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Scotland forever and Second to none: The 7th Black Watch at El Alamein, October 23-31 1942

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‘Scotland for ever and second to none’.

The 7th Black Watch at El Alamein, 23-31 October 1942

 

Dr Derek J. Patrick

University of St Andrews 

The Allied victory at El Alamein in October 1942 was the beginning of the end of the Western Desert campaign. Fought between Lieutenant-General Bernard Montgomery, recently appointed commander of the British Eighth Army, and Field Marshal Erwin Rommel, ‘The Desert Fox’, the second battle of El Alamein would be one of the decisive victories of the Second World War, reviving Allied morale and leading to the retreat of the Afrika Korps and German surrender in North Africa in May 1943. Its significance was stressed by Winston Churchill who said: ‘Before Alamein we never had a victory. After Alamein we never had a defeat’.

 

Montgomery’s forces comprised almost 200,000 men and included the 7th Black Watch, part of the reconstituted 51st Highland Division which had been forced to surrender to Rommel in June 1940. The Division included three Black Watch battalions. One columnist wrote: ‘The old Highland Division, as we knew it at the beginning of the war, is now out of action. It suffered severely in France, fighting grimly to the death against terrific odds. But that is an old, though glorious song. This new Highland Division, drawn from the same soil and bred on the same traditions, was unfledged a short time ago’. It was not ‘unfledged’ for long and would demonstrate the same qualities shown by their ill-fated comrades who had stoically opposed the rapid German advance in 1940. 

General Montgomery was under no illusion as to the significance of the coming action. His message to the troops was clear: ‘The battle which is now about to begin will be one of the decisive battles of our history. It will be the turning point of the war. The eyes of the whole world will be on us, watching anxiously which way the battle will swing. We can give them their answer at once: “It will swing our way” … All that is necessary is that each one of us, every Officer and man, should enter this battle with the determination to see it through – to fight and to kill – and finally, to win … and let no man surrender so long as he is unwounded and can fight’.

 

The Highland Division, part of XXX Corps, occupied its position in the El Alamein Line on the evening of 22 October 1942, moving into prepared assembly areas. In front of them, as described by Eric Linklater, ‘was a five-mile depth of minefields and wire, defended by machine-guns, mortars, and above all the Afrika Korps’ armour and anti-tank guns’. The plan of attack required a frontal assault to open up way for the British tanks behind.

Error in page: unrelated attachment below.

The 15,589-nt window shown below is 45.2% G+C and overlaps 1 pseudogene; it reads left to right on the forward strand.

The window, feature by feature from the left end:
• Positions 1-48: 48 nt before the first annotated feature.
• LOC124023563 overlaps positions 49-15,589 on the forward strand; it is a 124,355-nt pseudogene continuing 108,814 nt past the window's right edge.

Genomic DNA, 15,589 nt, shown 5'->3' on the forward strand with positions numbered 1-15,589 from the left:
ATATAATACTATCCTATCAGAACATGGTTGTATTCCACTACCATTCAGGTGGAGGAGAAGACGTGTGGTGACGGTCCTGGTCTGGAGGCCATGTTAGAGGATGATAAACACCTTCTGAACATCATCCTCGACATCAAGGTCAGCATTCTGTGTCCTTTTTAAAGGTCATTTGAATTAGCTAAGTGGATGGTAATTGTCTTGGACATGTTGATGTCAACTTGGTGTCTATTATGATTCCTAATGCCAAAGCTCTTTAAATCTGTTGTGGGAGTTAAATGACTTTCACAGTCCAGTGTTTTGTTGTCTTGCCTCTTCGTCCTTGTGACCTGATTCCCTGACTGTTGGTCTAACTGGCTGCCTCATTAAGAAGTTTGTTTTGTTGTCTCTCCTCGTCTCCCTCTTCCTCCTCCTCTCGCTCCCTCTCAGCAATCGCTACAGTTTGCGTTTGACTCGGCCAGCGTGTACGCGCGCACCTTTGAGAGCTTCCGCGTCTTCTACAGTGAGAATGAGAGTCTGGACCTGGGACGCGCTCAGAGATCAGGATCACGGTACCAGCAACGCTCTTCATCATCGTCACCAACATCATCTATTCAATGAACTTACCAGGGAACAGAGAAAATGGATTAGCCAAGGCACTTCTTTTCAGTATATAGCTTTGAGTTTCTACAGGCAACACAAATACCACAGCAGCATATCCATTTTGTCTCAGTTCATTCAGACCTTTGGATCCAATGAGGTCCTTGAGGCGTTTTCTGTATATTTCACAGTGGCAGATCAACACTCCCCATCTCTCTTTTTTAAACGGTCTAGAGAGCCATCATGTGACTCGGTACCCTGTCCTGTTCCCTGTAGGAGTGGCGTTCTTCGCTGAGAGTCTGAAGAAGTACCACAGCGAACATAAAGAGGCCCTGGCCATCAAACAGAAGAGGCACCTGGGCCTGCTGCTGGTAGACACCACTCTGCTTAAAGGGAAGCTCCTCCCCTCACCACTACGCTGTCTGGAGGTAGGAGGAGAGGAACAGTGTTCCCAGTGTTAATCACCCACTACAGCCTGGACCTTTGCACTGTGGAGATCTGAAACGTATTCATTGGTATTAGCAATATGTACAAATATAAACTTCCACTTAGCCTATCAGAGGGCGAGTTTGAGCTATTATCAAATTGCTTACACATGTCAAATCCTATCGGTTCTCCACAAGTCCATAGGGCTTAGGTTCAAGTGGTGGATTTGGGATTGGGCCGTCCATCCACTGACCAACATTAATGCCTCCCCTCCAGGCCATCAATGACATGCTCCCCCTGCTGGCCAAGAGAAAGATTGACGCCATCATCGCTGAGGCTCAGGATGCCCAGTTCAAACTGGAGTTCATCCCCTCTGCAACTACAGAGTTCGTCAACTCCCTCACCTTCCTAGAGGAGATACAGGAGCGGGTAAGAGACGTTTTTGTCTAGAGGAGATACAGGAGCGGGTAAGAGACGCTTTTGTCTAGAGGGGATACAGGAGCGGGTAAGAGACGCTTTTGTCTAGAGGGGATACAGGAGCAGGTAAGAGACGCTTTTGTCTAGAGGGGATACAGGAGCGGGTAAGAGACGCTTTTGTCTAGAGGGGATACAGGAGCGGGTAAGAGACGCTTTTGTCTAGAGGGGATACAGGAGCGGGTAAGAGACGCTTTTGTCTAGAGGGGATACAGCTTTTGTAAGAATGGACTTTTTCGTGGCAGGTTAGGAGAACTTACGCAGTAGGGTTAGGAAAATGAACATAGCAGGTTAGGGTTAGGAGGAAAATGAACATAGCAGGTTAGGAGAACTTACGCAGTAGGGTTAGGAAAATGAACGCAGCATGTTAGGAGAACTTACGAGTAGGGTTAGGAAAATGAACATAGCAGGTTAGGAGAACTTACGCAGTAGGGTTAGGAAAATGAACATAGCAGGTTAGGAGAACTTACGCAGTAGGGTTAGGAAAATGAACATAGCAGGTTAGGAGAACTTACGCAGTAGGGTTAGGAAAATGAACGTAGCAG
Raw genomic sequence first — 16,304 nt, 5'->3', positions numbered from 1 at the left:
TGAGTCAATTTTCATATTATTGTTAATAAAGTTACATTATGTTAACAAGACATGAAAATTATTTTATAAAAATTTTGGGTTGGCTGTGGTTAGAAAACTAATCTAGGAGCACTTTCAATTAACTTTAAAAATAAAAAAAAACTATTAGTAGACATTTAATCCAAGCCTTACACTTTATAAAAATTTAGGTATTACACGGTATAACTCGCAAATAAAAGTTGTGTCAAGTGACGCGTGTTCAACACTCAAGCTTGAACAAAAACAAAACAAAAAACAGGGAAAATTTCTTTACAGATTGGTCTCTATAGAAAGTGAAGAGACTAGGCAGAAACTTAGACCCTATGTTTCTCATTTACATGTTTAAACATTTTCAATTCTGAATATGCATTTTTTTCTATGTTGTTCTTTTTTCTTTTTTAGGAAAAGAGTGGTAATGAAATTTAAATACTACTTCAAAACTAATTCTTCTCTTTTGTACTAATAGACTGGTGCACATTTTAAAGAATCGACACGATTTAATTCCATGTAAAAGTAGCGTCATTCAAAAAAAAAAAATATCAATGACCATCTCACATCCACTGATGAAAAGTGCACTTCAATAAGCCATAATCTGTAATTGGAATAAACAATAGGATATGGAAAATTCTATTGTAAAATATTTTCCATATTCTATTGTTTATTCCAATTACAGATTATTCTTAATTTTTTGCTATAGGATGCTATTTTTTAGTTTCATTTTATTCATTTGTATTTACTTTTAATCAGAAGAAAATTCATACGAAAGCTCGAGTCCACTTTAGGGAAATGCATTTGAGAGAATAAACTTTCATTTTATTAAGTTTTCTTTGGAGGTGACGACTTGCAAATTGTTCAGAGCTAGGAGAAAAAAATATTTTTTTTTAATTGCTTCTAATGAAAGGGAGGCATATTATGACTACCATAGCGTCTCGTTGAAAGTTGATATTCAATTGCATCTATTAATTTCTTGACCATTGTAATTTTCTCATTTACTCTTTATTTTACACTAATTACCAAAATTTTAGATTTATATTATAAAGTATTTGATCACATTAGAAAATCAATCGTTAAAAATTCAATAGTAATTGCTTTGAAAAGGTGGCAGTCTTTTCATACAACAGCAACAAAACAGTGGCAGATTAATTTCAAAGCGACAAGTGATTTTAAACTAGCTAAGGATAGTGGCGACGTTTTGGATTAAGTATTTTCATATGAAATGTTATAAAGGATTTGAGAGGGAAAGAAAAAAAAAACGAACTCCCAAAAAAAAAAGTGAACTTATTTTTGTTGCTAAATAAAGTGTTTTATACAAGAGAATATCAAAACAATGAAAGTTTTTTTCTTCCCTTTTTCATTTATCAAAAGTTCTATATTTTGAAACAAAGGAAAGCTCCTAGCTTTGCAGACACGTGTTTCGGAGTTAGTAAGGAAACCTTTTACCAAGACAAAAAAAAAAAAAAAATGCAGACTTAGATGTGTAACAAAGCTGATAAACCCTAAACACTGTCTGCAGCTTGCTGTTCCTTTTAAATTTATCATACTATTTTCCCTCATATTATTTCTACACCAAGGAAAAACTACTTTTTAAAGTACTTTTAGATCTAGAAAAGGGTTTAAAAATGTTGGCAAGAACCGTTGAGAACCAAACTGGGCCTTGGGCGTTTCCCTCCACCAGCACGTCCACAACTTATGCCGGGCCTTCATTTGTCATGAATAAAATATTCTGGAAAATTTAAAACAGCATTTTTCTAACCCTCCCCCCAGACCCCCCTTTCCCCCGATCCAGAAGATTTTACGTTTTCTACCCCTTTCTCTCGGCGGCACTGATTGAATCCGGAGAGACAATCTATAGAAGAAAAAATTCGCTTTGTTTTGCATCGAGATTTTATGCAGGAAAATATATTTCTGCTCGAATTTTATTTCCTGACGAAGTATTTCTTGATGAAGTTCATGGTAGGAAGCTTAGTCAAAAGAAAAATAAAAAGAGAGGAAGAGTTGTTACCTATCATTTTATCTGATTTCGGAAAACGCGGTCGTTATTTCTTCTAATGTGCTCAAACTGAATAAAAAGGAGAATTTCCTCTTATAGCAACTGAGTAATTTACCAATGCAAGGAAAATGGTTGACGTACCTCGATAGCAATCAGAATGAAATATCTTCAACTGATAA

The men occupied a series of ‘slit trenches’, each intended to shelter two soldiers, and conceal them from the air. ‘Each man carried his personal weapon and equipment, small pack with cardigan and [Tam o’ Shanter] or cap comforter, two grenades … 50 rounds extra ammunition in a bandolier one day’s rations and a full water bottle’. Only when darkness fell were they permitted to leave their positions.

 

The first stage of the battle was marked by an intense bombardment along the entire 40-mile front. The 1st and 5th Black Watch went forward with the leading wave at 10.00 p.m. on 23 October, advancing to the sound of the pipes. ‘The infantry went forward into a roaring hail of shell-fire, and as they drew nearer to their objectives the storm was thickened by the bursting of mortar bombs’. On capturing their objective each battalion was passed by another who continued the advance. 

The 7th Black Watch were on the Highland Division’s left flank opposite the Miteiriya Ridge. It had taken no part in the initial assault and was tasked with leap-frogging a position captured by the 5th Cameron Highlanders.  Its objectives included Point 30, or ‘The Ben’, a hillock at the northern end of the ridge.

 

Lieutenant Watson recalled that he had ‘never known such intensity of purpose’. His role as battalion intelligence officer was ‘to advise the C.O. on the axis of the battalion’s advance. It had to be precise – by compass bearing across a featureless desert, paced out against the clock to keep [the battalion] behind the “friendly fire” but not so far behind that Jerry had time to get himself organised’. During the advance six of the 7th Black Watch’s navigating officers were wounded, one fatally, ‘and there were many casualties also among the little group of other ranks detailed to escort them’. 

Before the battalion had reached the ridge all companies had sustained casualties. There were few Germans to be seen but they encountered heavy artillery and mortar fire, ‘and the second minefield was a mass of booby-taps’. These included aerial bombs linked by trip wires and grenade detonating devices.